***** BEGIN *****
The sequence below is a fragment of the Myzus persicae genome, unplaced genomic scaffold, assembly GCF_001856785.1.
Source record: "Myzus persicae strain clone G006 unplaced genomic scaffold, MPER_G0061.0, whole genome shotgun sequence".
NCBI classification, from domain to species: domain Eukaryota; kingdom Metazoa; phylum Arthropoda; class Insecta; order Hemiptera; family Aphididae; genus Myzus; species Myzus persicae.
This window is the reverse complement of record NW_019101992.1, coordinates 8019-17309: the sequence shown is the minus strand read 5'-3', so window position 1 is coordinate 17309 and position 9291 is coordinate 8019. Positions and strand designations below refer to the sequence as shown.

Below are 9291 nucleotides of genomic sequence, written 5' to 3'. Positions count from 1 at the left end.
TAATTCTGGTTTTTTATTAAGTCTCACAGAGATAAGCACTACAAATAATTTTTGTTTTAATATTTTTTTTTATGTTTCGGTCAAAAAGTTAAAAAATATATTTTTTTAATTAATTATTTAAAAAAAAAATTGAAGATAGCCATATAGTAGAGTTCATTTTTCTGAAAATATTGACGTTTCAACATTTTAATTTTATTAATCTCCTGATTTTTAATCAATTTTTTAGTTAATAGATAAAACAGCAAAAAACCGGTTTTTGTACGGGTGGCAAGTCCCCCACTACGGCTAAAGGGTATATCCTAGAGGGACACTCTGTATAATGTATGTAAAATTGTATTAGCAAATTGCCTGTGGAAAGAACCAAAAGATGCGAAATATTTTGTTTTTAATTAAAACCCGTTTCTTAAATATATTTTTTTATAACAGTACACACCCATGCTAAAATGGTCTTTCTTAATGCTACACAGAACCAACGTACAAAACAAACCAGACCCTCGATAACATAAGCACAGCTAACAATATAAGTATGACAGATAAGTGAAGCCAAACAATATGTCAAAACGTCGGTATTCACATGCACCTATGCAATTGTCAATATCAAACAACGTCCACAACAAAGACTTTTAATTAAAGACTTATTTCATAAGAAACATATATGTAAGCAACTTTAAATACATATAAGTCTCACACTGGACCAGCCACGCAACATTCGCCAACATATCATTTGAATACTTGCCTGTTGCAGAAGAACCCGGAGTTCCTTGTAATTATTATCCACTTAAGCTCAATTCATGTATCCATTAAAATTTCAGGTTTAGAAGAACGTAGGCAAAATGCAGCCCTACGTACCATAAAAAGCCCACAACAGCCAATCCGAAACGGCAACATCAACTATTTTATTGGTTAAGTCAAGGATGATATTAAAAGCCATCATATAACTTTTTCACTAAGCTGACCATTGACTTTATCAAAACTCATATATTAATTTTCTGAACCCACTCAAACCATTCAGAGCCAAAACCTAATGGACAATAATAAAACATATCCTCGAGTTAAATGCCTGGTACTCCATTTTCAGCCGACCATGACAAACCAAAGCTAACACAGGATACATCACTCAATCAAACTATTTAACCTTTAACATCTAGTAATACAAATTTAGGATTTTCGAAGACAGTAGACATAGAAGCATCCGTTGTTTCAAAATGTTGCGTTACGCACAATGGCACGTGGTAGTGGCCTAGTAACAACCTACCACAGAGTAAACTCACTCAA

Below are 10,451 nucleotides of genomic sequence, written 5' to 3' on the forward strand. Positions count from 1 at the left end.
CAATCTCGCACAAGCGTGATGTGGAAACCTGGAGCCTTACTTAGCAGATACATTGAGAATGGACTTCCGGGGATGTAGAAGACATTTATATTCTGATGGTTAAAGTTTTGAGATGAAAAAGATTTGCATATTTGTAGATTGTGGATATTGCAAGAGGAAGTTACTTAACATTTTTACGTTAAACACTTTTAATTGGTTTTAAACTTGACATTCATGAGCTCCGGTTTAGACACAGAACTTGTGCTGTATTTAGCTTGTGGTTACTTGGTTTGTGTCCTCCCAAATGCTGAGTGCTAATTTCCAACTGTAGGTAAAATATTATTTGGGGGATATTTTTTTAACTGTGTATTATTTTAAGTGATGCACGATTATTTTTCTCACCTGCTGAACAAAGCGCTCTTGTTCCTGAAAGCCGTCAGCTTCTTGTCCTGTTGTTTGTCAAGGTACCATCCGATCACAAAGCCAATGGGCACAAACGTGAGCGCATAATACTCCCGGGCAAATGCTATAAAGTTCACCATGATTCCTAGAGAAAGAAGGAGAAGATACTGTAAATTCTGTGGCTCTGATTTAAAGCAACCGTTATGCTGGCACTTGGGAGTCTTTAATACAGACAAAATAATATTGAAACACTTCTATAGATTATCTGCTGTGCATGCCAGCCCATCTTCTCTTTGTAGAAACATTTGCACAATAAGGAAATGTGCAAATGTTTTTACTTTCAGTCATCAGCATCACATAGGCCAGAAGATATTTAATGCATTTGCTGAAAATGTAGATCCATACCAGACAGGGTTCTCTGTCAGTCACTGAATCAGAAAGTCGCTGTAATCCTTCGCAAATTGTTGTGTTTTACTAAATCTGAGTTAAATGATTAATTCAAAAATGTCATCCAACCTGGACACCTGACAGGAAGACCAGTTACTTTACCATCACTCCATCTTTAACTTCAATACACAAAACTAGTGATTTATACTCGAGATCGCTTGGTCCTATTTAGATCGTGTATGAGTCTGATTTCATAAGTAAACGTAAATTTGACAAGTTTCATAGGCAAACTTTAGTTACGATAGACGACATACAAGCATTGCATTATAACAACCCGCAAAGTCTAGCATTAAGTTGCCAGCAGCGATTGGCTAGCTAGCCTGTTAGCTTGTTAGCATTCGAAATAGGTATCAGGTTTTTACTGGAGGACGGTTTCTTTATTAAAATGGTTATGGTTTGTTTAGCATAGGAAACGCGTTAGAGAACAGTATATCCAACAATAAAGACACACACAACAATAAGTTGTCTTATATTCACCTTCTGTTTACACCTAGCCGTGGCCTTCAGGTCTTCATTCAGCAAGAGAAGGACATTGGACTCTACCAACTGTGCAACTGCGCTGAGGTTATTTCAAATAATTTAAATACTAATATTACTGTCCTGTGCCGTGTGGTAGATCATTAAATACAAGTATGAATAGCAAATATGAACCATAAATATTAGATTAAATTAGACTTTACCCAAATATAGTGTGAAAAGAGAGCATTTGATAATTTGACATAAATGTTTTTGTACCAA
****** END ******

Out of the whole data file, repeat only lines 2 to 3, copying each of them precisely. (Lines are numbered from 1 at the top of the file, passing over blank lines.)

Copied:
Source record: "Myzus persicae strain clone G006 unplaced genomic scaffold, MPER_G0061.0, whole genome shotgun sequence".
NCBI classification, from domain to species: domain Eukaryota; kingdom Metazoa; phylum Arthropoda; class Insecta; order Hemiptera; family Aphididae; genus Myzus; species Myzus persicae.